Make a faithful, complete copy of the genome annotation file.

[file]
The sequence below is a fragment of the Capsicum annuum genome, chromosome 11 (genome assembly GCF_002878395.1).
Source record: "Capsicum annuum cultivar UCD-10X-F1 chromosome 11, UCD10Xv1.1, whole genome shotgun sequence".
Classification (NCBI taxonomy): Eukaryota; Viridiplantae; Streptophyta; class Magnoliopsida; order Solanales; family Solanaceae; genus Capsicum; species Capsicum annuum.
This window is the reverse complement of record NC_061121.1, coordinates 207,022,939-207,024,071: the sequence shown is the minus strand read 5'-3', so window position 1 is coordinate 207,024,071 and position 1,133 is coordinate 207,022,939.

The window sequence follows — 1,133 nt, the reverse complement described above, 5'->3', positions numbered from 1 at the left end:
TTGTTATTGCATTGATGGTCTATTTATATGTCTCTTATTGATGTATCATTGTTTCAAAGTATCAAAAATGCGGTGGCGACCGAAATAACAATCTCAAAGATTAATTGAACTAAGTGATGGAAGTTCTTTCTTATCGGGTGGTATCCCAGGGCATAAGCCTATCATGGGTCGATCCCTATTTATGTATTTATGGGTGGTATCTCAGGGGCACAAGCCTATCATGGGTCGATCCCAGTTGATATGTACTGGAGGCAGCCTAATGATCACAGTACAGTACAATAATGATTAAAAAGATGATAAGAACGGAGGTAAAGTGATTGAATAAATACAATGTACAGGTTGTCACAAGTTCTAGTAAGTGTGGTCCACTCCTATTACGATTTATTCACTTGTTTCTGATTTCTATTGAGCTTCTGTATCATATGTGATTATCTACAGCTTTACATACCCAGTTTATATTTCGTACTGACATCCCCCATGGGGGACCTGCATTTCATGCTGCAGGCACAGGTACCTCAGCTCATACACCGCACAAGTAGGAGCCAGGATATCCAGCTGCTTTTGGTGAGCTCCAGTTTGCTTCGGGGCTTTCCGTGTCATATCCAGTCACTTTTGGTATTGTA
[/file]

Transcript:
The sequence below is a fragment of the Capsicum annuum genome, chromosome 11 (genome assembly GCF_002878395.1).
Source record: "Capsicum annuum cultivar UCD-10X-F1 chromosome 11, UCD10Xv1.1, whole genome shotgun sequence".
Classification (NCBI taxonomy): Eukaryota; Viridiplantae; Streptophyta; class Magnoliopsida; order Solanales; family Solanaceae; genus Capsicum; species Capsicum annuum.
This window is the reverse complement of record NC_061121.1, coordinates 207,022,939-207,024,071: the sequence shown is the minus strand read 5'-3', so window position 1 is coordinate 207,024,071 and position 1,133 is coordinate 207,022,939.

The window sequence follows — 1,133 nt, the reverse complement described above, 5'->3', positions numbered from 1 at the left end:
TTGTTATTGCATTGATGGTCTATTTATATGTCTCTTATTGATGTATCATTGTTTCAAAGTATCAAAAATGCGGTGGCGACCGAAATAACAATCTCAAAGATTAATTGAACTAAGTGATGGAAGTTCTTTCTTATCGGGTGGTATCCCAGGGCATAAGCCTATCATGGGTCGATCCCTATTTATGTATTTATGGGTGGTATCTCAGGGGCACAAGCCTATCATGGGTCGATCCCAGTTGATATGTACTGGAGGCAGCCTAATGATCACAGTACAGTACAATAATGATTAAAAAGATGATAAGAACGGAGGTAAAGTGATTGAATAAATACAATGTACAGGTTGTCACAAGTTCTAGTAAGTGTGGTCCACTCCTATTACGATTTATTCACTTGTTTCTGATTTCTATTGAGCTTCTGTATCATATGTGATTATCTACAGCTTTACATACCCAGTTTATATTTCGTACTGACATCCCCCATGGGGGACCTGCATTTCATGCTGCAGGCACAGGTACCTCAGCTCATACACCGCACAAGTAGGAGCCAGGATATCCAGCTGCTTTTGGTGAGCTCCAGTTTGCTTCGGGGCTTTCCGTGTCATATCCAGTCACTTTTGGTATTGTA